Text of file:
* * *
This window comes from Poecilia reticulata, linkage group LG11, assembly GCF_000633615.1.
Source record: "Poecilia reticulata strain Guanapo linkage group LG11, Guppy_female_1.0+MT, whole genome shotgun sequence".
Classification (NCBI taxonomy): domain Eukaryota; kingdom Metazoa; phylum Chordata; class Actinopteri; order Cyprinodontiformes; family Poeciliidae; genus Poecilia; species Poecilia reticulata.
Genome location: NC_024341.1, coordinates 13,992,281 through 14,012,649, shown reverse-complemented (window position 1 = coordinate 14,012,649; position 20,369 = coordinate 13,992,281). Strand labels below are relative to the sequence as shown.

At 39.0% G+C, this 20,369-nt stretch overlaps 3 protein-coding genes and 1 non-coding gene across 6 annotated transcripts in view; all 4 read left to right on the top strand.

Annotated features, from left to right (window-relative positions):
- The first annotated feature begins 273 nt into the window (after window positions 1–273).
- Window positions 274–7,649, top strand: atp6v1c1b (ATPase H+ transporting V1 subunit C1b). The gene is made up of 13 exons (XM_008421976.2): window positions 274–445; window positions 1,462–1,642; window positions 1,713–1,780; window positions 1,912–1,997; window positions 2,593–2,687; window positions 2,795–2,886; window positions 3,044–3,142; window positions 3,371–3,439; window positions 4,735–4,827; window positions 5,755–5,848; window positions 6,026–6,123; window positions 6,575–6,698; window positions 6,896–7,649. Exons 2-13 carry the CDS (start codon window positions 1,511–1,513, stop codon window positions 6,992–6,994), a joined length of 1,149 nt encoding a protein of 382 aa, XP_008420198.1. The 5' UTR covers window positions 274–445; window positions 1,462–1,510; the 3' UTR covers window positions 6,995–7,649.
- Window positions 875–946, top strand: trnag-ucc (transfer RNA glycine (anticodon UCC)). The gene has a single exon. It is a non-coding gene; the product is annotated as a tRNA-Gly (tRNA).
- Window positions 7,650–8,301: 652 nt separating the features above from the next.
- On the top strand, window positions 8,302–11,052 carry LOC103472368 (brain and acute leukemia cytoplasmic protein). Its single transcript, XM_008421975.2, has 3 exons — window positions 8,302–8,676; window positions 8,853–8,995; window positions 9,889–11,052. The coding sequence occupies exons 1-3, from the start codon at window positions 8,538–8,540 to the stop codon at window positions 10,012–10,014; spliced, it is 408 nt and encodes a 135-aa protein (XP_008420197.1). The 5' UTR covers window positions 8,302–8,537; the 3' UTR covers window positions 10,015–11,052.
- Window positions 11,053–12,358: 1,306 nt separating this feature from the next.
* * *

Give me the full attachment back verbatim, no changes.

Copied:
This window comes from Poecilia reticulata, linkage group LG11, assembly GCF_000633615.1.
Source record: "Poecilia reticulata strain Guanapo linkage group LG11, Guppy_female_1.0+MT, whole genome shotgun sequence".
Classification (NCBI taxonomy): domain Eukaryota; kingdom Metazoa; phylum Chordata; class Actinopteri; order Cyprinodontiformes; family Poeciliidae; genus Poecilia; species Poecilia reticulata.
Genome location: NC_024341.1, coordinates 13,992,281 through 14,012,649, shown reverse-complemented (window position 1 = coordinate 14,012,649; position 20,369 = coordinate 13,992,281). Strand labels below are relative to the sequence as shown.

At 39.0% G+C, this 20,369-nt stretch overlaps 3 protein-coding genes and 1 non-coding gene across 6 annotated transcripts in view; all 4 read left to right on the top strand.

Annotated features, from left to right (window-relative positions):
- The first annotated feature begins 273 nt into the window (after window positions 1–273).
- Window positions 274–7,649, top strand: atp6v1c1b (ATPase H+ transporting V1 subunit C1b). The gene is made up of 13 exons (XM_008421976.2): window positions 274–445; window positions 1,462–1,642; window positions 1,713–1,780; window positions 1,912–1,997; window positions 2,593–2,687; window positions 2,795–2,886; window positions 3,044–3,142; window positions 3,371–3,439; window positions 4,735–4,827; window positions 5,755–5,848; window positions 6,026–6,123; window positions 6,575–6,698; window positions 6,896–7,649. Exons 2-13 carry the CDS (start codon window positions 1,511–1,513, stop codon window positions 6,992–6,994), a joined length of 1,149 nt encoding a protein of 382 aa, XP_008420198.1. The 5' UTR covers window positions 274–445; window positions 1,462–1,510; the 3' UTR covers window positions 6,995–7,649.
- Window positions 875–946, top strand: trnag-ucc (transfer RNA glycine (anticodon UCC)). The gene has a single exon. It is a non-coding gene; the product is annotated as a tRNA-Gly (tRNA).
- Window positions 7,650–8,301: 652 nt separating the features above from the next.
- On the top strand, window positions 8,302–11,052 carry LOC103472368 (brain and acute leukemia cytoplasmic protein). Its single transcript, XM_008421975.2, has 3 exons — window positions 8,302–8,676; window positions 8,853–8,995; window positions 9,889–11,052. The coding sequence occupies exons 1-3, from the start codon at window positions 8,538–8,540 to the stop codon at window positions 10,012–10,014; spliced, it is 408 nt and encodes a 135-aa protein (XP_008420197.1). The 5' UTR covers window positions 8,302–8,537; the 3' UTR covers window positions 10,015–11,052.
- Window positions 11,053–12,358: 1,306 nt separating this feature from the next.